I have strong opinions. But I also have weak opinions, and at times, no opinion. These opinions have defined actions I have taken at different times of life. Some pleasant, some terrible. The beauty, though, of these actions has been that they have been mine and I have lived with them, learnt from them and course-corrected. I have abandoned beliefs I have held for decades within minutes, and I have been reaffirmed of my opinions despite days of disagreements.
What bothers me the most, though, is the reluctance we tend to have to listen to conflicting or contradictory opinions. This reluctance stems in multiple forms and has detrimental effects not just to relationships but also to the individuals involved in the conversations. The suppressed opinions force people to follow the herd instead of taking the time to think and form their own opinions.
And it is important to understand where we all come from. After all, these opinions that we have have influenced not just our actions but our life. These opinions have indirectly shaped who we are, and having someone question the very basis of our lives certainly isn't a pleasant prospect. Lesser so when that person plays a significant role in your life. But isn't that also the very reason we should pause and listen?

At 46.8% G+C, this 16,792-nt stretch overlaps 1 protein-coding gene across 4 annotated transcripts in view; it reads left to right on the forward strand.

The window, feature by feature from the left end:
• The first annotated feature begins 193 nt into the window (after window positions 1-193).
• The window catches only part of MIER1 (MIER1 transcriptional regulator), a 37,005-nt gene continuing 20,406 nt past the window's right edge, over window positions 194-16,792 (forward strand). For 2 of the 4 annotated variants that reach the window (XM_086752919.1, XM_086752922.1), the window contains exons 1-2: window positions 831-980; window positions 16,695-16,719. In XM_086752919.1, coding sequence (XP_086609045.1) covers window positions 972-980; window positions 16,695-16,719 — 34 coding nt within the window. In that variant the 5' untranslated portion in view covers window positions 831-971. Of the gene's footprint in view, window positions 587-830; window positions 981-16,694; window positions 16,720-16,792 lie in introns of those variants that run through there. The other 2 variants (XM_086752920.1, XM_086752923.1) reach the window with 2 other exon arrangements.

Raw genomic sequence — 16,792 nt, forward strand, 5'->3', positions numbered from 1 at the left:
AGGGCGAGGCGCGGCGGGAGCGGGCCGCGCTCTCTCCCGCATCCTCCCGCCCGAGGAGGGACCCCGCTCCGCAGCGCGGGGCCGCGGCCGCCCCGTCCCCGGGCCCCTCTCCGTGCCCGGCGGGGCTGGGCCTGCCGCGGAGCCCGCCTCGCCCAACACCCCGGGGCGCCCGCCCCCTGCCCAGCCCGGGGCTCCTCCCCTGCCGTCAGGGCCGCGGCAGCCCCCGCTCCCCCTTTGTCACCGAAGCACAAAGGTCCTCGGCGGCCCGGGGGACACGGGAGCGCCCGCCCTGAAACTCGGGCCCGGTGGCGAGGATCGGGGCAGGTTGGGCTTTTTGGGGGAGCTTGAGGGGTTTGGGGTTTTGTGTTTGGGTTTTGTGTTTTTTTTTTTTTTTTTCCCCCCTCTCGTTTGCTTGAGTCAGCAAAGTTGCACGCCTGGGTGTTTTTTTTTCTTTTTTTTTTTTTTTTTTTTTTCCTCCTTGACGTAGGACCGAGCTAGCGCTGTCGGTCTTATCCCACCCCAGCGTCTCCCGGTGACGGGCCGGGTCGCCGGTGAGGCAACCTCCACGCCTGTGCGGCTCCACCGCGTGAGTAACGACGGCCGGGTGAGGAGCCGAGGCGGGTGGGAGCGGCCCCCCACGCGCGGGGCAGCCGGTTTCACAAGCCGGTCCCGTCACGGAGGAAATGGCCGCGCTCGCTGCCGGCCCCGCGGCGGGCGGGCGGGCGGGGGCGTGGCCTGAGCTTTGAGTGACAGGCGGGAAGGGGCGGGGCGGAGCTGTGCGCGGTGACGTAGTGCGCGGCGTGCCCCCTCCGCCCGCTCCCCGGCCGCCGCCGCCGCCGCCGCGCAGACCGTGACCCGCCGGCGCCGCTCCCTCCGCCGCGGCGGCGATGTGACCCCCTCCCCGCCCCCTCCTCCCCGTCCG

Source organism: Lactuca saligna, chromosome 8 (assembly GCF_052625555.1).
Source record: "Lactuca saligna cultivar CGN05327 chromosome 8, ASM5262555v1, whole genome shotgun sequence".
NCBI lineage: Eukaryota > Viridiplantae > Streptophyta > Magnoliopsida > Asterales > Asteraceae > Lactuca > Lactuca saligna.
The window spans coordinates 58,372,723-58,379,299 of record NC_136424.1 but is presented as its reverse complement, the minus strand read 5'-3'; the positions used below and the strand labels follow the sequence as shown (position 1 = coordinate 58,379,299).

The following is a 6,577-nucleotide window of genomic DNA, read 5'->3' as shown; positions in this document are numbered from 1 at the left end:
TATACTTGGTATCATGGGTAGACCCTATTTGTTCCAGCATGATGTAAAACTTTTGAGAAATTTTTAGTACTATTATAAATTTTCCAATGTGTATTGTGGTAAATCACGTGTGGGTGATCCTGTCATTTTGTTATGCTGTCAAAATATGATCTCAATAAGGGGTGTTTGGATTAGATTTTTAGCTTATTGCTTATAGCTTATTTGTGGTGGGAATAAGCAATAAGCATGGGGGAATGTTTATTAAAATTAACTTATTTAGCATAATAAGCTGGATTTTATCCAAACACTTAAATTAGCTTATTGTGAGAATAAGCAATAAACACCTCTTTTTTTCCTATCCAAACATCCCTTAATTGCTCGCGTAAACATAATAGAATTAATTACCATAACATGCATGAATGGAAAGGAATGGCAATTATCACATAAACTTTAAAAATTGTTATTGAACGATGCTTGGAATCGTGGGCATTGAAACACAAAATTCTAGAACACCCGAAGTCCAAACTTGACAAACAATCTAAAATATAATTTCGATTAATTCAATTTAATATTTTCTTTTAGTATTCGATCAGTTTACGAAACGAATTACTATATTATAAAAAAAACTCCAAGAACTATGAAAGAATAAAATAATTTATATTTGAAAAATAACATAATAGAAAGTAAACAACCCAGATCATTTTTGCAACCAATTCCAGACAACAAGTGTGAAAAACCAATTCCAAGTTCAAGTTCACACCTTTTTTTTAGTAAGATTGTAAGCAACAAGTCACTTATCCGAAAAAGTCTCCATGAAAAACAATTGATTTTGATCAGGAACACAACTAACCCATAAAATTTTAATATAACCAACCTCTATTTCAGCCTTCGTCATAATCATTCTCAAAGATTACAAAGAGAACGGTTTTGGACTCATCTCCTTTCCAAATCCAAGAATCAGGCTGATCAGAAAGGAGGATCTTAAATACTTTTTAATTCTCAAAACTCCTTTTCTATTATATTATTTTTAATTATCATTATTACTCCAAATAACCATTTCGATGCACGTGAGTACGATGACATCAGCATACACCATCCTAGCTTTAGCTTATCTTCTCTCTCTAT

The way I see it, shared opinions are but a gateway to another person's thought process. Someone sharing their opinions allows us to step into their shoes and look at the world from their eyes. An opinion is but an opportunity for initiating a dialog within ourselves. And rejecting an opinion without fully considering it is us blatantly stealing that precious opportunity from ourselves.
This conversation began as a previous post that talks about the importance of identifying who we are, and that individuality is simply a reflection of opinions we have at that given time. This fluid nature of individuality thus screams why we should be more receptive to objecting opinions, not less.
I have strong opinions. We all do. That is the beauty and curse, of this ever-connected world of ours. The internet that connects us to the rest of the world can also push us down an echo chamber of affirmative opinions. Self-gratification through likes is easy; letting skeptics put you through the paces in the comments on your strongest beliefs is not.
If we refuse to form and change our opinions, aren't we just a species of sheep?